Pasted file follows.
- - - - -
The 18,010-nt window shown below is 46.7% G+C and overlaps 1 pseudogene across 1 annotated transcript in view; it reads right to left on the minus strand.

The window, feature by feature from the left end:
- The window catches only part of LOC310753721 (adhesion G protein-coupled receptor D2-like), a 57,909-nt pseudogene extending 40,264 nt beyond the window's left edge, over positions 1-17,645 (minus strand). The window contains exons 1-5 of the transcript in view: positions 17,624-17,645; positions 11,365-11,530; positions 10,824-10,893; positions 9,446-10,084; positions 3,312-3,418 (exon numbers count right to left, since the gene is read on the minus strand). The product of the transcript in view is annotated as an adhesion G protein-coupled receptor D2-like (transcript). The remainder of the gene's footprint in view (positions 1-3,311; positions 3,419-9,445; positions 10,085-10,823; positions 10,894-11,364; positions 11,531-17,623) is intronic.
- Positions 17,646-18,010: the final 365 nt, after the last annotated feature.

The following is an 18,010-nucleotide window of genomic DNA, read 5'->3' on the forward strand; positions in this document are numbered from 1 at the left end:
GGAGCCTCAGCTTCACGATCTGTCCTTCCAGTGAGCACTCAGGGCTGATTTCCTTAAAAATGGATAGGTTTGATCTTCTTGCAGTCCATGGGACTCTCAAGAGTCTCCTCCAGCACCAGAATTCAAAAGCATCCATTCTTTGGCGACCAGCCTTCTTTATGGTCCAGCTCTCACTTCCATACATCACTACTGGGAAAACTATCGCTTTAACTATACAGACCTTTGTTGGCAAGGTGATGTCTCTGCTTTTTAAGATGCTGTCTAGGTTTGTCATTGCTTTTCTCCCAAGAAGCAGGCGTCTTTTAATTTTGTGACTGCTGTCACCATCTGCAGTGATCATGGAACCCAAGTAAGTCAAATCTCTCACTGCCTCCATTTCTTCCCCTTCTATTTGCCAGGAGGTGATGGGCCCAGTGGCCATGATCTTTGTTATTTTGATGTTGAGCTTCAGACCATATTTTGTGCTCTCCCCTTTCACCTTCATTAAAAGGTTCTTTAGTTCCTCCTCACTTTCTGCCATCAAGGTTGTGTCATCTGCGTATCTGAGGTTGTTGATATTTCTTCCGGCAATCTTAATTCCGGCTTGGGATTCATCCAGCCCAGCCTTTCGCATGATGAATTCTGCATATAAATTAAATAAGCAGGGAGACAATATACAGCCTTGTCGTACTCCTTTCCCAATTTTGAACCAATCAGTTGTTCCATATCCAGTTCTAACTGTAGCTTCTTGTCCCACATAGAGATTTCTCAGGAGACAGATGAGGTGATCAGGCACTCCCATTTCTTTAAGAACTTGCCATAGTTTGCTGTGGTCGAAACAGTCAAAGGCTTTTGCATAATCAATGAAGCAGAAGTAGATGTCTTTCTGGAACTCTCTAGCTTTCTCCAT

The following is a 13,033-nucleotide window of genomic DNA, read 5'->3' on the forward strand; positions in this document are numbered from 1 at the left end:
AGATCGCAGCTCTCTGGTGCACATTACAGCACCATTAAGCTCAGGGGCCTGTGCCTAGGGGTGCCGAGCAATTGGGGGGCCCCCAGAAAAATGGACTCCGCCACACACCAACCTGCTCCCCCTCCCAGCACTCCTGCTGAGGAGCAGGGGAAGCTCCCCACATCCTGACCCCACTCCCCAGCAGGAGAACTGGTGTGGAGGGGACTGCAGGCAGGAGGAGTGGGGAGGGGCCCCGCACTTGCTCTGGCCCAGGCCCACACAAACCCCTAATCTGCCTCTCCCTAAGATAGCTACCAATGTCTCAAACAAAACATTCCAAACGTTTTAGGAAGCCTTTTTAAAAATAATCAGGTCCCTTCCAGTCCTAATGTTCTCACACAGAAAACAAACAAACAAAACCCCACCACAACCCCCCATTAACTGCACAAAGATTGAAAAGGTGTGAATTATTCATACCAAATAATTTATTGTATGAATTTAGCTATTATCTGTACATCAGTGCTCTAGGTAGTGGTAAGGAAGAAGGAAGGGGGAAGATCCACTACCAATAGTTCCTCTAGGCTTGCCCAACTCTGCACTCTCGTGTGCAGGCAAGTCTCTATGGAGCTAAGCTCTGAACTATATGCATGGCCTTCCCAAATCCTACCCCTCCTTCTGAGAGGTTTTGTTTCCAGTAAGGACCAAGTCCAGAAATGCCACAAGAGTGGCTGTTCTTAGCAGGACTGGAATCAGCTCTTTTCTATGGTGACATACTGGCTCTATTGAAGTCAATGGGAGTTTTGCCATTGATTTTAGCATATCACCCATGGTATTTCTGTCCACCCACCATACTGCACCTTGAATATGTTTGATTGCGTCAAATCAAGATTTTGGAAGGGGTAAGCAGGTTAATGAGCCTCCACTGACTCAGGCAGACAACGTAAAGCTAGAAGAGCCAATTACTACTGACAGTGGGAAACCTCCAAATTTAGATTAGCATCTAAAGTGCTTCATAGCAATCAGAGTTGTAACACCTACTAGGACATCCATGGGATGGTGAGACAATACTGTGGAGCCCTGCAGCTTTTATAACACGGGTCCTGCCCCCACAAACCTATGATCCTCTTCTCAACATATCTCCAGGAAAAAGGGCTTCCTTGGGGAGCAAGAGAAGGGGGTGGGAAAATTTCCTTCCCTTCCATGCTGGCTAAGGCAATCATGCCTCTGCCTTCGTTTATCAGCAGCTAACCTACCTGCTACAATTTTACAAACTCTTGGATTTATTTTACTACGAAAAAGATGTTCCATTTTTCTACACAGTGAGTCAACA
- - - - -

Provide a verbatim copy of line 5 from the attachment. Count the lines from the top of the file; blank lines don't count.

The following is an 18,010-nucleotide window of genomic DNA, read 5'->3' on the forward strand; positions in this document are numbered from 1 at the left end: